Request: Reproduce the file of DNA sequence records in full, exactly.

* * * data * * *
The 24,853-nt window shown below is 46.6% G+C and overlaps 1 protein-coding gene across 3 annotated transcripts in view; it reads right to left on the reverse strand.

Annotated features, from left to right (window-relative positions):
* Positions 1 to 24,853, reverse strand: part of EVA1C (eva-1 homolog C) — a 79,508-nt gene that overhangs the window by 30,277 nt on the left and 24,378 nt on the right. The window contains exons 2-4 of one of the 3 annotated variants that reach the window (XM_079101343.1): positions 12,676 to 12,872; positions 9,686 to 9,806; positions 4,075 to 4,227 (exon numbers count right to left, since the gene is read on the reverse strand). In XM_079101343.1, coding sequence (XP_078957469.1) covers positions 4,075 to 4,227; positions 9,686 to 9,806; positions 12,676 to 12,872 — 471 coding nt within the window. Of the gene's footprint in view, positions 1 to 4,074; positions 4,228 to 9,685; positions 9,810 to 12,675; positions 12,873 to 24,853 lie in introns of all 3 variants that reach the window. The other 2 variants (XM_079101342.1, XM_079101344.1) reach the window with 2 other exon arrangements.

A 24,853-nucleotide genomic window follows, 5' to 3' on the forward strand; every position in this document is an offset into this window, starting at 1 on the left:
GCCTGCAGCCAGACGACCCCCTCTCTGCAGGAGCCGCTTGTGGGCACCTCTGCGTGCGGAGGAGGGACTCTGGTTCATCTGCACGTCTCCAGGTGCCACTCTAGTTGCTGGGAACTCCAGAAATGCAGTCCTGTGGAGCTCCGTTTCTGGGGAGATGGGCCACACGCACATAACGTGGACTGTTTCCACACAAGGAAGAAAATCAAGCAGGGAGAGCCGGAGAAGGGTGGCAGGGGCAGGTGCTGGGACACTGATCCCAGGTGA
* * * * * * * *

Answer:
The 24,853-nt window shown below is 46.6% G+C and overlaps 1 protein-coding gene across 3 annotated transcripts in view; it reads right to left on the reverse strand.

Annotated features, from left to right (window-relative positions):
* Positions 1 to 24,853, reverse strand: part of EVA1C (eva-1 homolog C) — a 79,508-nt gene that overhangs the window by 30,277 nt on the left and 24,378 nt on the right. The window contains exons 2-4 of one of the 3 annotated variants that reach the window (XM_079101343.1): positions 12,676 to 12,872; positions 9,686 to 9,806; positions 4,075 to 4,227 (exon numbers count right to left, since the gene is read on the reverse strand). In XM_079101343.1, coding sequence (XP_078957469.1) covers positions 4,075 to 4,227; positions 9,686 to 9,806; positions 12,676 to 12,872 — 471 coding nt within the window. Of the gene's footprint in view, positions 1 to 4,074; positions 4,228 to 9,685; positions 9,810 to 12,675; positions 12,873 to 24,853 lie in introns of all 3 variants that reach the window. The other 2 variants (XM_079101342.1, XM_079101344.1) reach the window with 2 other exon arrangements.

A 24,853-nucleotide genomic window follows, 5' to 3' on the forward strand; every position in this document is an offset into this window, starting at 1 on the left:
GCCTGCAGCCAGACGACCCCCTCTCTGCAGGAGCCGCTTGTGGGCACCTCTGCGTGCGGAGGAGGGACTCTGGTTCATCTGCACGTCTCCAGGTGCCACTCTAGTTGCTGGGAACTCCAGAAATGCAGTCCTGTGGAGCTCCGTTTCTGGGGAGATGGGCCACACGCACATAACGTGGACTGTTTCCACACAAGGAAGAAAATCAAGCAGGGAGAGCCGGAGAAGGGTGGCAGGGGCAGGTGCTGGGACACTGATCCCAGGTGA